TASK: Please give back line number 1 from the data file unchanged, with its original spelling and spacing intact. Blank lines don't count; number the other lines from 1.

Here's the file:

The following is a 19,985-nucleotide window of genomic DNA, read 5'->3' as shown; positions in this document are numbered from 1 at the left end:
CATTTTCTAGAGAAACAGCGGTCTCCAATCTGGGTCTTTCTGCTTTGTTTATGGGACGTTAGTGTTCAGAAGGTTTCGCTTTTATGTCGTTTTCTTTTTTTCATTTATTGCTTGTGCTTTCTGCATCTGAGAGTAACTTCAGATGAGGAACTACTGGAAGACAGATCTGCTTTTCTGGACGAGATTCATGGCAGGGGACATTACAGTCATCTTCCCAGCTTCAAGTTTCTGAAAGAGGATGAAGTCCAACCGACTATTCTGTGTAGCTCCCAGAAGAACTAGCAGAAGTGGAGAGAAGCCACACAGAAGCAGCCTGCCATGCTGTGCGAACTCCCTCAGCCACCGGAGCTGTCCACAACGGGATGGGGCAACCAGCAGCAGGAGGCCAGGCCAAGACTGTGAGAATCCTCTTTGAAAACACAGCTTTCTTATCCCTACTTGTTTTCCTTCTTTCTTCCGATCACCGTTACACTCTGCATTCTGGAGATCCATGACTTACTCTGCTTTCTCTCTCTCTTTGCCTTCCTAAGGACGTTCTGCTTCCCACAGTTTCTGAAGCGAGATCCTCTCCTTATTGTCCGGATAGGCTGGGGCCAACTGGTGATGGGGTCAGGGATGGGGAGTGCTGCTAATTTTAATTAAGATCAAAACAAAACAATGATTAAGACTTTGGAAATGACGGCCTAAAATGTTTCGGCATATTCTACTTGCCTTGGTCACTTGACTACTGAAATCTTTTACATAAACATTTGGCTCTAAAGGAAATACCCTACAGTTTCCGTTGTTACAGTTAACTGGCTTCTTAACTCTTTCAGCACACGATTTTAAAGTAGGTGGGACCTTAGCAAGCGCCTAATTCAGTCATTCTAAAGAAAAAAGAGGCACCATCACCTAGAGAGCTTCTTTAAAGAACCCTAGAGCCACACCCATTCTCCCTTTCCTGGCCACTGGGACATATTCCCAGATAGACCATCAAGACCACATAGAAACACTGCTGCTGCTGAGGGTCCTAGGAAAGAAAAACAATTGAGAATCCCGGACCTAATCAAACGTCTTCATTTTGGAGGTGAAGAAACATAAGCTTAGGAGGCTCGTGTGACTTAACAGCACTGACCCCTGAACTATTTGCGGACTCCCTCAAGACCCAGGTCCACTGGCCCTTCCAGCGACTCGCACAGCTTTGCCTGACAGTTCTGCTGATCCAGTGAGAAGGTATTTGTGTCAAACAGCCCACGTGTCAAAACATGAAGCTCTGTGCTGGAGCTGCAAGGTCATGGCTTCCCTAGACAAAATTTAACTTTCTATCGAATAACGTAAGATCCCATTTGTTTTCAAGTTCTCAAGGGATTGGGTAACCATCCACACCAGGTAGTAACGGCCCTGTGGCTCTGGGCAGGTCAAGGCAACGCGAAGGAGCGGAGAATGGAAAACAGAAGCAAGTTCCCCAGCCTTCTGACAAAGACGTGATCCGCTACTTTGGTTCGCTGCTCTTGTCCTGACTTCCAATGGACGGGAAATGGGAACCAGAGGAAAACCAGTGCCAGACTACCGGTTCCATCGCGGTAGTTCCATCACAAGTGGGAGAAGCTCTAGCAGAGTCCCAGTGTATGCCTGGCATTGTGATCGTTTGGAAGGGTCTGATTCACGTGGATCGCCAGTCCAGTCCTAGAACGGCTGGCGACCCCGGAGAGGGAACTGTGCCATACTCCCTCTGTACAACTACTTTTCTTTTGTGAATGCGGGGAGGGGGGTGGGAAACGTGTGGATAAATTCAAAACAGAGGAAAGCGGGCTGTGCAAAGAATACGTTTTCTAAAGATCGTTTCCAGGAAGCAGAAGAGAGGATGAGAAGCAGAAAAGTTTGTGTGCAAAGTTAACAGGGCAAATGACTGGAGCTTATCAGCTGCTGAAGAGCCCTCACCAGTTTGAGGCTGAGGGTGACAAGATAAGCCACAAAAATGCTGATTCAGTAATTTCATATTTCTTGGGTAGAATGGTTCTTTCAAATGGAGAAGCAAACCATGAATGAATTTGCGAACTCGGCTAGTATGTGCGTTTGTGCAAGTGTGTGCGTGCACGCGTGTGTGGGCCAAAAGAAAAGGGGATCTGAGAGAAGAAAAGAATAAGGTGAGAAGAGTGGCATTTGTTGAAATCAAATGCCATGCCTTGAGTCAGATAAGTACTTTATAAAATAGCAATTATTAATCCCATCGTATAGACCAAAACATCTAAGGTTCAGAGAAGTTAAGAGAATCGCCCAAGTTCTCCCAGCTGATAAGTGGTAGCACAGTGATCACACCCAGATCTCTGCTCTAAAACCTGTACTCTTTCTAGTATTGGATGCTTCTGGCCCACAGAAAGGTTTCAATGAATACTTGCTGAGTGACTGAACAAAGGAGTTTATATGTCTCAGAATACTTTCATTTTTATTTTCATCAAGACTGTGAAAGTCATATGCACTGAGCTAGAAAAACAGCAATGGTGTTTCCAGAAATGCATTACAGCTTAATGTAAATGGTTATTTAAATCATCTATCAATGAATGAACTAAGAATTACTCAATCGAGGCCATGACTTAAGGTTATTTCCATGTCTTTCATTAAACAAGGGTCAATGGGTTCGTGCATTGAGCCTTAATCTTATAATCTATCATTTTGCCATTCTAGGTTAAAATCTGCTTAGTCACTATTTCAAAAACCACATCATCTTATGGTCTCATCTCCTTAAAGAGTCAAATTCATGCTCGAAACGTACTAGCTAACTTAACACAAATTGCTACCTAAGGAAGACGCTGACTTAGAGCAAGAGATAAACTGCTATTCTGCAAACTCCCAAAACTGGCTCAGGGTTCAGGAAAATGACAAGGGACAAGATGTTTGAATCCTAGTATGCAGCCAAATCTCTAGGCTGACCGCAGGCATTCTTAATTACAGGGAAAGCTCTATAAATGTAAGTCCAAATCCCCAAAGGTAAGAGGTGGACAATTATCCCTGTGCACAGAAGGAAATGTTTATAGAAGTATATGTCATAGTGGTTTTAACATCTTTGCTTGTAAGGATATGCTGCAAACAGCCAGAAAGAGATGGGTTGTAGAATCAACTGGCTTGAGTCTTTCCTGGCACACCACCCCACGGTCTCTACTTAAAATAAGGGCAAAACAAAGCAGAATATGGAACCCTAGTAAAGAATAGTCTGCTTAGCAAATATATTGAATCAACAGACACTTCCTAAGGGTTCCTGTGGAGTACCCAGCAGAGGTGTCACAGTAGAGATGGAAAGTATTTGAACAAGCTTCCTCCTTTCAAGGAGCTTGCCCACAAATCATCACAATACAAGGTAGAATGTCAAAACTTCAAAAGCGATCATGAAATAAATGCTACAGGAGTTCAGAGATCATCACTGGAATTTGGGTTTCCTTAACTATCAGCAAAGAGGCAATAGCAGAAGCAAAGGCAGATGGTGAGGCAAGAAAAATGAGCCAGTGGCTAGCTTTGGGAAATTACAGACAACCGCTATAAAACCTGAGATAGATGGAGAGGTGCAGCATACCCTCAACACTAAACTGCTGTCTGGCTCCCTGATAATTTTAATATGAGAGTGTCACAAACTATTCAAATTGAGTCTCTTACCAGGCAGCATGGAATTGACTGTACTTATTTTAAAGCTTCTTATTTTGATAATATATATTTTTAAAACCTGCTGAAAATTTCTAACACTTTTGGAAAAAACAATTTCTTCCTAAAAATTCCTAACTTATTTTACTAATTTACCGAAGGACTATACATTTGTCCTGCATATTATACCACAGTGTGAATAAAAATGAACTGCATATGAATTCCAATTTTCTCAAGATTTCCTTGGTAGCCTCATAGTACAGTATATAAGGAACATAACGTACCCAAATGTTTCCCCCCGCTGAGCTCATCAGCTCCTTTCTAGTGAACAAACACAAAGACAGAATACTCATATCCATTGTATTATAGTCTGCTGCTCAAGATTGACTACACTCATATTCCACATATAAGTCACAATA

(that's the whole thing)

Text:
The following is a 19,985-nucleotide window of genomic DNA, read 5'->3' as shown; positions in this document are numbered from 1 at the left end: